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Officers Quarters > WoWFeb 18, 2015 5:00 pm CT

Officers’ Quarters: Little more than peasants

Welcome to the new Officers’ Quarters! This week I’m answering (some of) the questions that you asked in the comments for my first Blizzard Watch column. You asked many more questions than I could handle in one feature. This is a good thing — it means I can sustain this format. Please do keep them coming, however. I will get to them all in time. I also appreciate feedback on this new format.

OK, here we go…

Jpec07 asks:
My guild is a casual social guild with a progression raiding team. If we were a more serious or hardcore guild, I could see us turning to a second raid night a week so we could work on BrF while doing Highmaul, but we’re collegiates and adults who can only afford one night a week to raid. The question: when should we switch to BrF? We’ve tried being democratic, but given that we’re all adults who mostly just want to raid together, no one had any overwhelming opinions about when we should switch. As co-raid-lead, they’re looking to me and my friend to make that determination. Should we push to kill the Imperator, or should we try our hand at BrF?

Honestly, Imperator is a pain and he’s going to be even more painful for a guild like yours. Why? It’s such a long, long fight. My guild has had wipes on heroic Imperator that clock in upwards of 12 minutes and longer. Encounters like that are brutal for one night per week guilds because you can only fit in so many attempts per week. They tend to sap morale also — to many players, fights that extend beyond the 10-minute mark stop feeling epic and start feeling tedious and mentally exhausting.

Higher ilevel gear from BRF will help you with him. Early BRF bosses like Gruul and Hans’gar and Franzok (if your guild can stomach the motion sickness issue) are relatively painless to learn and farm. Besides, hitting up a new raid is good for a change of pace after 2+ months of ogres.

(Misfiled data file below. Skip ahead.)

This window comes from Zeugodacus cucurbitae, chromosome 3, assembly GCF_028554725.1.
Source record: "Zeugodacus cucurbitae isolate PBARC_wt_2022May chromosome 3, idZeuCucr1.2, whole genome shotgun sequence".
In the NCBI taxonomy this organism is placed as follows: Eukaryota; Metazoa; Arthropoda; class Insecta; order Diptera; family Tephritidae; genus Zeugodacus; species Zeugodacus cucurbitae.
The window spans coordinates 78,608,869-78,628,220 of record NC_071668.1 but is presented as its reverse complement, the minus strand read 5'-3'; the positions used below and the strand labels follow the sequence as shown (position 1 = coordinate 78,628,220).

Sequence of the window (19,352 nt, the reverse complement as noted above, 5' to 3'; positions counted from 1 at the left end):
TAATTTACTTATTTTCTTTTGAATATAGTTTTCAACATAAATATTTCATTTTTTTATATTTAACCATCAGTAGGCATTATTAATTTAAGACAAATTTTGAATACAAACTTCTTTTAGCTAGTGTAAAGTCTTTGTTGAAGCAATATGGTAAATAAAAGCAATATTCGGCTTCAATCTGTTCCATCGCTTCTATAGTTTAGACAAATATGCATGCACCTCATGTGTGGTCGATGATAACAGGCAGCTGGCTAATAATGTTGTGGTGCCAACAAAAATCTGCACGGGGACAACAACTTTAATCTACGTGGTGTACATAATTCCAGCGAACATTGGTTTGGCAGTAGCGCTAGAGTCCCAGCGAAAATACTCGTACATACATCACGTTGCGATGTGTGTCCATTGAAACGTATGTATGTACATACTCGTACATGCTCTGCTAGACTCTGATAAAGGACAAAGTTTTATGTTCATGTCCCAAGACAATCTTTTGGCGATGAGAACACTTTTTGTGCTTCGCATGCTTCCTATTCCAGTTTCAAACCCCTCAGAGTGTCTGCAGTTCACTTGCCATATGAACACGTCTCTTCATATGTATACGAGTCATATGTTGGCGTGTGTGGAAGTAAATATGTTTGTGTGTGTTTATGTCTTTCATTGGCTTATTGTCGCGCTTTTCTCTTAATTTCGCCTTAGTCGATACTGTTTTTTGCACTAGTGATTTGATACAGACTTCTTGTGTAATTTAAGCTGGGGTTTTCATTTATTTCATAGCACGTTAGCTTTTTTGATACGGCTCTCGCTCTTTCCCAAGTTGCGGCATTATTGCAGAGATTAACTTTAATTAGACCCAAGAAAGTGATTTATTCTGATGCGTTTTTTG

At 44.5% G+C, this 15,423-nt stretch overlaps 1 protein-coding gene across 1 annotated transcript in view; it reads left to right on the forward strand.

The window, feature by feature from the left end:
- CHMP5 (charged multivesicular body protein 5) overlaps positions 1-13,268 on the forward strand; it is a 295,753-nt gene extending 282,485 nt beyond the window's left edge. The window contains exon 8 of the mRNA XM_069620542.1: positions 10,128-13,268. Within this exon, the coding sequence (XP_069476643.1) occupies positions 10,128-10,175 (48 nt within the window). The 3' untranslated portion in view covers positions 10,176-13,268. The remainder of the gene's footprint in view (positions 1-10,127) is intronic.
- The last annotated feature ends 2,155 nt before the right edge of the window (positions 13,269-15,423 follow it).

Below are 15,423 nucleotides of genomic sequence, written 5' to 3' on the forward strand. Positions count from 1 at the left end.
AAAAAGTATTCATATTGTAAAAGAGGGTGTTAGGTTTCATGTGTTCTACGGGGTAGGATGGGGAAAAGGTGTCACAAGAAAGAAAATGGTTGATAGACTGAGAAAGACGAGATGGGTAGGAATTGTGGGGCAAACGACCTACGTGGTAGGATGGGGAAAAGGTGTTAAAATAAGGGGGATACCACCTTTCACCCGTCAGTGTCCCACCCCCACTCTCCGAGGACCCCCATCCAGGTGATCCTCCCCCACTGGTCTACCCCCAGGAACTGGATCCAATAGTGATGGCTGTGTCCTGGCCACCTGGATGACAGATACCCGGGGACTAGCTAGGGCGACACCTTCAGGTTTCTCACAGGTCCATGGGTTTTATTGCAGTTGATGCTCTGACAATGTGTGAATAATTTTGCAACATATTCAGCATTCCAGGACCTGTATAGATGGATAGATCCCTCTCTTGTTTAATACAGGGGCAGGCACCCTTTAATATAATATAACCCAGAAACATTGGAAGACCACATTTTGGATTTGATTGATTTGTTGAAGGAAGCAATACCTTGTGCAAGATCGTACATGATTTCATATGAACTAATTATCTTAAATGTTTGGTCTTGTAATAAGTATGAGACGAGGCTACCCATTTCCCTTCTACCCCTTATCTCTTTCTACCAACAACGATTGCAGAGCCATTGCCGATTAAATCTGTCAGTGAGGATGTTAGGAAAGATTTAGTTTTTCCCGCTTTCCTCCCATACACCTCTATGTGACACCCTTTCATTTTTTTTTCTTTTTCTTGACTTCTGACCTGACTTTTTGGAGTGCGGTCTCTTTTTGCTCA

I say get in there and see what you can do. When you hit a boss that seems like too much, then think about going back to Highmaul. Mar’gok will still be there, he’ll still be king, and you’ll still be little more than peasants (or so he’ll remind you on every pull).

Wrathsome asks:
My question is: how does the mythic fine-tuning of the raids (if the devs know exactly, then they design it for that number, class, role), how does this echo down to normal and heroic styles?

This is really a question for the devs, not me! My experience so far in Warlords is that most normal and heroic bosses seem easier with fewer players. This is problematic for guilds who are trying to recruit up to 20, since bringing in more players can slow progression, which makes it harder to recruit. At the same time, it frustrates your existing raiders, who will grow impatient or even burn out faster. The scaling puts officers in an awkward position right now.

EmberDione asks:
One of the pillars of our guild is – everybody can come. Even if it means running with the not too aware. We are instituting ilvl benchmarks though, and I was curious if people had already figured out the tuning on this. Obviously, 630 for N HM and then 640 for H HM, but what are the good numbers for N BRF and H BRF?